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Dark Egg Question

Posted by nelda1234 Z5-IN (My Page) on
Fri, Feb 20, 09 at 6:59

When you have Marans or Welsummers-Do they start out laying very dark eggs and then the older they get do the shells of the eggs get lighter? or is it the other way around? Someone ask me this same question and I was not sure which way it went...........Does anyone know?

Thank You,

Nelda


Follow-Up Postings:

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RE: Dark Egg Question

Brown shells will fade with time. I posted about shell colors a year or maybe 2 years ago , can touch on it again if anyone is interested interested.


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RE: Dark Egg Question

Hi fancifowl- yes please if you would not mind. My friend bid on ebay for 6 copper maran eggs for $36-she won the bid and received 11 copper maran eggs she is now incubating them - started them on Wednesday! I have ordered Welsummers to come the middle of March and am also interested in the whys and how comes'!(LOL) of the change in egg shell color-and is there anyway to prevent this from happening.

Nelda


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RE: Dark Egg Question

There is no practical way to keep them dark.

Simplified explanation of egg shell colors:
color is result 2 genes, blue and brown(there are many more than 2 actually). The white shell resultas in the absence of these genes.
Brown shells:
Eggs shells are white . ooporphryn, the brown pigment, is deposited over the white shell, it can be removed by washing and is not present thruought the shell. It is a result of hemoglobin metabolism. There are rare cases of a totally brown shell. As lay proceeeds the pigment seems to be less available for deposit. brown is dominant over white.

Blue shells;
the blue pigment is called oocyanian and it is a byproduct of bile formation, it is present thruought the shell, not only a coating.The blue is dominant over white.

When genes for both the brown and the green are present green shell color is apparent. Even white shelled eggs have differing intensities of white.

There are probably over 13 genes & modifier genes responsible for egg shell color. Shell color is not as well understood as amny other genetic traits in the fowl. I had a chemistry professor friend who experimented with shell color. he tried to create a stronger egg shell for the commercial egg market. I lost contact with him and dont know what resulted from his experiments. he is the only person i know who managed to produce a solid brown shell. I posted on all the poultry forums trying to identify another but to no avail. I dont mess with it anymore. but it is kind of interesting.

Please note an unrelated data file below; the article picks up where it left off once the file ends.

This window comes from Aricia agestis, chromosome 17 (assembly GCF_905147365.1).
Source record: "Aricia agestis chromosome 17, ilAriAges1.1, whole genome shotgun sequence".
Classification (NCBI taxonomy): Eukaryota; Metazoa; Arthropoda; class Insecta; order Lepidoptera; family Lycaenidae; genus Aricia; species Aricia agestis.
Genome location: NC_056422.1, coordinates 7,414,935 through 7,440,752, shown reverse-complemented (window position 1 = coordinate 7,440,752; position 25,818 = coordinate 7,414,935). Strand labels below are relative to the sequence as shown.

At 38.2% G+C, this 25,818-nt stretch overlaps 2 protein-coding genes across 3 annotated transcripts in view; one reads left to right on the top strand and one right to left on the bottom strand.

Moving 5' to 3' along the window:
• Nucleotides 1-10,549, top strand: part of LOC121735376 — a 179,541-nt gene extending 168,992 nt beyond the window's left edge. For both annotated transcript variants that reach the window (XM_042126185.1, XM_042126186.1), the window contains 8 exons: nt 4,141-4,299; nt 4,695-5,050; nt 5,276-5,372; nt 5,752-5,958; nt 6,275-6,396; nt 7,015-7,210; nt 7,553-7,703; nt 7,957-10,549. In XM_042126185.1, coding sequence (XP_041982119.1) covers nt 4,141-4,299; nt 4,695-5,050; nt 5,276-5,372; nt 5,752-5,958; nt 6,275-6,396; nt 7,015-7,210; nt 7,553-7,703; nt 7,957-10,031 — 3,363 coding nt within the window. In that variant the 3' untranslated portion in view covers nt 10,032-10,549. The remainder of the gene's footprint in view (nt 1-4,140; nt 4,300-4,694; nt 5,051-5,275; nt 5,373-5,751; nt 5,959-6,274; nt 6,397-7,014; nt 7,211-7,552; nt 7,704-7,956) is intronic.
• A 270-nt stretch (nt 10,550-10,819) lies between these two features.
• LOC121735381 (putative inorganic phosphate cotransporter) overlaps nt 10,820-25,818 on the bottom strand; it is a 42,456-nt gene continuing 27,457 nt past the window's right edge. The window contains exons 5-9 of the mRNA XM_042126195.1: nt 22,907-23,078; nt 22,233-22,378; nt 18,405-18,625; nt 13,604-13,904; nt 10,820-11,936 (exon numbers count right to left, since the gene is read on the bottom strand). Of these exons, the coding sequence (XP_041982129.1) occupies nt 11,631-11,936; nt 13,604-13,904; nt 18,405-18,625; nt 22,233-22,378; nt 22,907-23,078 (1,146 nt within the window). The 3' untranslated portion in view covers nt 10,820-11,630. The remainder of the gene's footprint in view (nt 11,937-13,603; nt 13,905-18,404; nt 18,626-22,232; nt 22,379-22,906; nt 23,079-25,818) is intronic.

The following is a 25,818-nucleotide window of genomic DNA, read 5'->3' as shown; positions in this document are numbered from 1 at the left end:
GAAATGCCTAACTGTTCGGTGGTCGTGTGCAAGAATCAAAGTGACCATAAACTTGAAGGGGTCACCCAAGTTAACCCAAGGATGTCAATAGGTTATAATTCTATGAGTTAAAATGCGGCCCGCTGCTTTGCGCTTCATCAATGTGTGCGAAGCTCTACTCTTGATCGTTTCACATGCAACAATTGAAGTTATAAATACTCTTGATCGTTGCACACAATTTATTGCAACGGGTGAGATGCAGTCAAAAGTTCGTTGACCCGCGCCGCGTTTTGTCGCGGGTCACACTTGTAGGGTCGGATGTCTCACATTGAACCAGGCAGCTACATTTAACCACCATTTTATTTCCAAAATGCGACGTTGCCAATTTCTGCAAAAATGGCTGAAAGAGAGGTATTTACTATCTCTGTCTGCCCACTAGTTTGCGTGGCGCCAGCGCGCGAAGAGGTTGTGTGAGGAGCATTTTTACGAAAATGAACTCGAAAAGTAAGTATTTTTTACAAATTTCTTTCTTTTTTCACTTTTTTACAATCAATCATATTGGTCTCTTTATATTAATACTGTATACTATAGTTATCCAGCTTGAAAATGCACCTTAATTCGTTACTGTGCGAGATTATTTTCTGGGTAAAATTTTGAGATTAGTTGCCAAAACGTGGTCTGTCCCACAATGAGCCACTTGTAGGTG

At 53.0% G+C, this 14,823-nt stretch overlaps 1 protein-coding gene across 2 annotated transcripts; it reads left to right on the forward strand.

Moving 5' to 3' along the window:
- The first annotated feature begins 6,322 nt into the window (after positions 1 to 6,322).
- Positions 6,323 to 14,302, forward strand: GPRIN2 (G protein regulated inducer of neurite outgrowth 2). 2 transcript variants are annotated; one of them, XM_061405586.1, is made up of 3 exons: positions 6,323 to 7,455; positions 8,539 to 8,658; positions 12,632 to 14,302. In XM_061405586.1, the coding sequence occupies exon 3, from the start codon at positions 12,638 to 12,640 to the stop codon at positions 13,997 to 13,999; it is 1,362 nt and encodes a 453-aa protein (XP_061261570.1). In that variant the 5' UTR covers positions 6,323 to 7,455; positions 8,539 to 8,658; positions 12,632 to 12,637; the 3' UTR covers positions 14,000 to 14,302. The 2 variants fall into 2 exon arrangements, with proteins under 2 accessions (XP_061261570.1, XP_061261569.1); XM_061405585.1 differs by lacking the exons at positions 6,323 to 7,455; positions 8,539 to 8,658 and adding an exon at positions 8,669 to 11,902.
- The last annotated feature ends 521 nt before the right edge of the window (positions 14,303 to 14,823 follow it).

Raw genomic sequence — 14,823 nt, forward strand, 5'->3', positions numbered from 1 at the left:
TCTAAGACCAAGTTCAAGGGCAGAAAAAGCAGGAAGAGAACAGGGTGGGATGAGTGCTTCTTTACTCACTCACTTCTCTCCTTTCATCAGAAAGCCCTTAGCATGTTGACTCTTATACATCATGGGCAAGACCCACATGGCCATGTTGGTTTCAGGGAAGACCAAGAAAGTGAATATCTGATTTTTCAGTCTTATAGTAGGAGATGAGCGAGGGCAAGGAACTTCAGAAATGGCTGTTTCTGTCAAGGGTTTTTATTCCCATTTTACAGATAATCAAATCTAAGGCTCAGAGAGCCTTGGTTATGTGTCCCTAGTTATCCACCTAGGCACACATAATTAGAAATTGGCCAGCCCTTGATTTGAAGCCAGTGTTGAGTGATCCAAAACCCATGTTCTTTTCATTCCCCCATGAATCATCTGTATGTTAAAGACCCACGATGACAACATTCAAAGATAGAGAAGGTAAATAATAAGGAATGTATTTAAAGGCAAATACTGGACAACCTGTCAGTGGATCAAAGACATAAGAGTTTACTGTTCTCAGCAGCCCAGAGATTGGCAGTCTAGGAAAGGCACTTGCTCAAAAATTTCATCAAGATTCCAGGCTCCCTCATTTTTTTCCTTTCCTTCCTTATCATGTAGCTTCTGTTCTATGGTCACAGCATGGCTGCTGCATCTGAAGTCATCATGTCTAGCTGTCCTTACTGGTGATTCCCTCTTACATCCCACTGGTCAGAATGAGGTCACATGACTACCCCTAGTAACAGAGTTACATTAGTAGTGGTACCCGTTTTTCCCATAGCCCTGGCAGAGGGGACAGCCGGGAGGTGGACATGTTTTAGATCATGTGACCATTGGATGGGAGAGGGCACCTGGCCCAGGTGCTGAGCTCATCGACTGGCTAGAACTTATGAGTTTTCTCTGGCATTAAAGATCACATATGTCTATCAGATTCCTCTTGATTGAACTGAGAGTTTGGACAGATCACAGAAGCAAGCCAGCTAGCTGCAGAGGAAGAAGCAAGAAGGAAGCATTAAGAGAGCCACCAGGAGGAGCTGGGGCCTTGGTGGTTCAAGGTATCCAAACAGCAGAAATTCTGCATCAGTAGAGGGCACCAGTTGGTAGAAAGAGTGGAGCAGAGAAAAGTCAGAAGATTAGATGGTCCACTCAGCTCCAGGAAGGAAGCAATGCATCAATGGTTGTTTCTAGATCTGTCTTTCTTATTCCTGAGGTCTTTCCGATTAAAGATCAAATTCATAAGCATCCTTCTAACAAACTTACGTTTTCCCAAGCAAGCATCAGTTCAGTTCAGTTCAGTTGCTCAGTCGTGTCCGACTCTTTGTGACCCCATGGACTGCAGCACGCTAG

There may be a couple of other posters here with some poultry genetics experience on this forum.


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RE: Dark Egg Question

Thanks that is great information! I will pass it along. To bad you lost touch with him-It would have been nice to know what the outcome of his experiment was. So is the pigment kinda like the amount of eggs a woman/hen has-time slows everything down?

Thanks

Nelda


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RE: Dark Egg Question

Well, there is and has been a lot of debate. Some think the warmer the climate, the more available sun, reasults in darker shells?? Some think feeding for color is possible?? I dont know and only specul;ate that the rate of metabolism slows as the term of lay proceeds. The next period of lay the shells will again be dark and lighten with time. It seems to be a constant job to select for the darkest shells in breeding. When a dark egg breed is crossed for whatever reason its hard to regain that good dark color.


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RE: Dark Egg Question

OK that helps put it all together much better-makes more since to me now-but how in the world would you be able to feed for color??? I don't know how that would be possible. LOL-boy that would be fun to experiment with that! I wonder how you would even begin?

Thanks a bunch fancifowl:))

Nelda


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